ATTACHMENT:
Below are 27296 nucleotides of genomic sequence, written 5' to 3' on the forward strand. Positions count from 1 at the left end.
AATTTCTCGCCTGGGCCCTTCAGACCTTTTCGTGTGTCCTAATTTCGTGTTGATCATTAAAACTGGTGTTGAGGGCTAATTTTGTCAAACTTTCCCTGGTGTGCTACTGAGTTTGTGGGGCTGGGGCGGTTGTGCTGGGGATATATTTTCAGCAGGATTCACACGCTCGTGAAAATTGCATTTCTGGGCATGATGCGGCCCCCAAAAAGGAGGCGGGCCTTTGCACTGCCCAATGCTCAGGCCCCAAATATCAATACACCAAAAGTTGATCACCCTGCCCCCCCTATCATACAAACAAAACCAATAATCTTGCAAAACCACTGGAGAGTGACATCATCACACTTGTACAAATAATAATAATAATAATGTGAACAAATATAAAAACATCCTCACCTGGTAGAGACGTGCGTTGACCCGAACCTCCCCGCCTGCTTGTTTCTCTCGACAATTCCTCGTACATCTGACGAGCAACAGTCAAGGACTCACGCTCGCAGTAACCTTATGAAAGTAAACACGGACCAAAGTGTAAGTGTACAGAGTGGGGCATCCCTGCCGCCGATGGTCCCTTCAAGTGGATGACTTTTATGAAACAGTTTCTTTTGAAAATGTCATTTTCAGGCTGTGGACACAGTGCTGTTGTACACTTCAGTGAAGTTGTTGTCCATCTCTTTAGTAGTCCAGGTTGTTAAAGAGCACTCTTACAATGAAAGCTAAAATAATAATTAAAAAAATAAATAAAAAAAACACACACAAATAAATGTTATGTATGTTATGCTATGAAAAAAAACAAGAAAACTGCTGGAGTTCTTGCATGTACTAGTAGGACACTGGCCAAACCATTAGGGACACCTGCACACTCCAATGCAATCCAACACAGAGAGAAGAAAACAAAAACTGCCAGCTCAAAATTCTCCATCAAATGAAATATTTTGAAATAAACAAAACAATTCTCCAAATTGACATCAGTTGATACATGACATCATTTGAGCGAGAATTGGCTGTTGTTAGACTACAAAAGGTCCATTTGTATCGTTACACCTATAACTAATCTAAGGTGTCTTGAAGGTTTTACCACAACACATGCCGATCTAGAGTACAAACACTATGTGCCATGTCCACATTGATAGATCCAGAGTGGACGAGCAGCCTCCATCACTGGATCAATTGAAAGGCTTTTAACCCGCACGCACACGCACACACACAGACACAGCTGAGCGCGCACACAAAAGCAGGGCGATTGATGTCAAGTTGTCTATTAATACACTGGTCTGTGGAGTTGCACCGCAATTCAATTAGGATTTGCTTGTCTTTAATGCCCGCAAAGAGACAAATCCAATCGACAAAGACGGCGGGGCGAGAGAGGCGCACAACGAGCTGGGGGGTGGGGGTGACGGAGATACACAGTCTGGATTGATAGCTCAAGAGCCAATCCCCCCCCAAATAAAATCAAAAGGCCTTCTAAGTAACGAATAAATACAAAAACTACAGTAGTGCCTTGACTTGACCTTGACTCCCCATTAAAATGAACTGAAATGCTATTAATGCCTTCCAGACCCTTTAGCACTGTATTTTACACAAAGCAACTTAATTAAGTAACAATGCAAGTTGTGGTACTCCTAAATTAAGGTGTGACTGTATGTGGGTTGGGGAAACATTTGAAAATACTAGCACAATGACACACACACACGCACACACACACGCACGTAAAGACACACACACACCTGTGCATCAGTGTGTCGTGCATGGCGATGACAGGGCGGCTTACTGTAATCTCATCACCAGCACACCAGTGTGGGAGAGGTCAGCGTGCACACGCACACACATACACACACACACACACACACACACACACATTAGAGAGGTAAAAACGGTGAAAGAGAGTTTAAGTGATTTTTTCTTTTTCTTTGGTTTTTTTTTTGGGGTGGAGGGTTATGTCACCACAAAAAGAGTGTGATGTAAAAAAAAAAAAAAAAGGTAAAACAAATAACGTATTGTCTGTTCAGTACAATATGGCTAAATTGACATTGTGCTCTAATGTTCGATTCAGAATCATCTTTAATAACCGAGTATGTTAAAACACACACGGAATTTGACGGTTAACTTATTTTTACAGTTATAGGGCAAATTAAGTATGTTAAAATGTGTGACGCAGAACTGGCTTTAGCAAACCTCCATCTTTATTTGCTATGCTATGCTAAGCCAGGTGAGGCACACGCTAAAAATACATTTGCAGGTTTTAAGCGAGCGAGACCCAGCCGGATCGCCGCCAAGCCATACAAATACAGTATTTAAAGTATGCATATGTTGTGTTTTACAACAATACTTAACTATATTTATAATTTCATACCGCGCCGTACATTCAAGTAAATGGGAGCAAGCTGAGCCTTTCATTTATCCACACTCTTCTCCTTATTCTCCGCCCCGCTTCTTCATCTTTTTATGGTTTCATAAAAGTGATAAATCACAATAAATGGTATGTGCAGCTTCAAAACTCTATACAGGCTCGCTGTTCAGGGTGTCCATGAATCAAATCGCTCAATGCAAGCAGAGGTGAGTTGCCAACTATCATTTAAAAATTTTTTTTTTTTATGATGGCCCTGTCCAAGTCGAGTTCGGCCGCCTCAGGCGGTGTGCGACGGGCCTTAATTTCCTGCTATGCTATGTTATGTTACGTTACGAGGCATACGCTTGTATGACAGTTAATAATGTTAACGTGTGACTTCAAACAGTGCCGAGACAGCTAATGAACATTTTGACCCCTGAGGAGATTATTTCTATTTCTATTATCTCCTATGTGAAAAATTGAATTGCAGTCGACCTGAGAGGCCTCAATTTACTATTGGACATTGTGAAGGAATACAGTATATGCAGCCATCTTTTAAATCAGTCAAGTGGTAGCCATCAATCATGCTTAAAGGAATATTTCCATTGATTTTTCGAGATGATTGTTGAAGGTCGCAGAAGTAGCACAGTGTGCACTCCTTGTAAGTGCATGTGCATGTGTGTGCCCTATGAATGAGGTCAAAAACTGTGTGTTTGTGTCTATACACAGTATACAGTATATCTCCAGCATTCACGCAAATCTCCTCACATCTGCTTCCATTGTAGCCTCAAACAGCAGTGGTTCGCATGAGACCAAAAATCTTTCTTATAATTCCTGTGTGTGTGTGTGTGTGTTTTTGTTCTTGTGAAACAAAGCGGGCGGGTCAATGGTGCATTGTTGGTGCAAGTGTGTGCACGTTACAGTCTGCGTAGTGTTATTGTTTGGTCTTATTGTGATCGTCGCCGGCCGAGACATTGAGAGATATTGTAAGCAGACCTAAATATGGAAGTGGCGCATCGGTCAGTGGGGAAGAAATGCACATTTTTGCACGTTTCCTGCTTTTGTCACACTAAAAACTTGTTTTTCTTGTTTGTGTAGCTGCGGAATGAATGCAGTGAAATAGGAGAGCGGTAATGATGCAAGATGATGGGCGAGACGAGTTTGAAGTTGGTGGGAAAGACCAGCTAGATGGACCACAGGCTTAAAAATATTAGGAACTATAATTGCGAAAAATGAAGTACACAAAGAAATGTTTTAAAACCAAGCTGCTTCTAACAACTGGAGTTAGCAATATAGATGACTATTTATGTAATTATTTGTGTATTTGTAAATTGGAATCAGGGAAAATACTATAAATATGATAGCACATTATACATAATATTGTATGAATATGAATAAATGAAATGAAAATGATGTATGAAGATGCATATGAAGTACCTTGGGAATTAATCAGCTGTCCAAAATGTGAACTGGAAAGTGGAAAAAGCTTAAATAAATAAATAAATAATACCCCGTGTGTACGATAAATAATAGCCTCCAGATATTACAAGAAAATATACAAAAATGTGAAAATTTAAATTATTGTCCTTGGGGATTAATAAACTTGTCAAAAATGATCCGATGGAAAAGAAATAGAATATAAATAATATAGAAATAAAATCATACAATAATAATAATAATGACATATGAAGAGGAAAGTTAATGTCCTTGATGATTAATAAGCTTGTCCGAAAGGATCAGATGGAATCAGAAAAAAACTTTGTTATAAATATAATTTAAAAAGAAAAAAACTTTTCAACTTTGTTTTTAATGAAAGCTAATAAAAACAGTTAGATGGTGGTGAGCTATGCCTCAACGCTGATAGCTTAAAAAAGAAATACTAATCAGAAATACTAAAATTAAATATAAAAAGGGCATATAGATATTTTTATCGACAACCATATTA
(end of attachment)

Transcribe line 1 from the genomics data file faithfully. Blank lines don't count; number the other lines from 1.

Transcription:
Below are 27296 nucleotides of genomic sequence, written 5' to 3' on the forward strand. Positions count from 1 at the left end.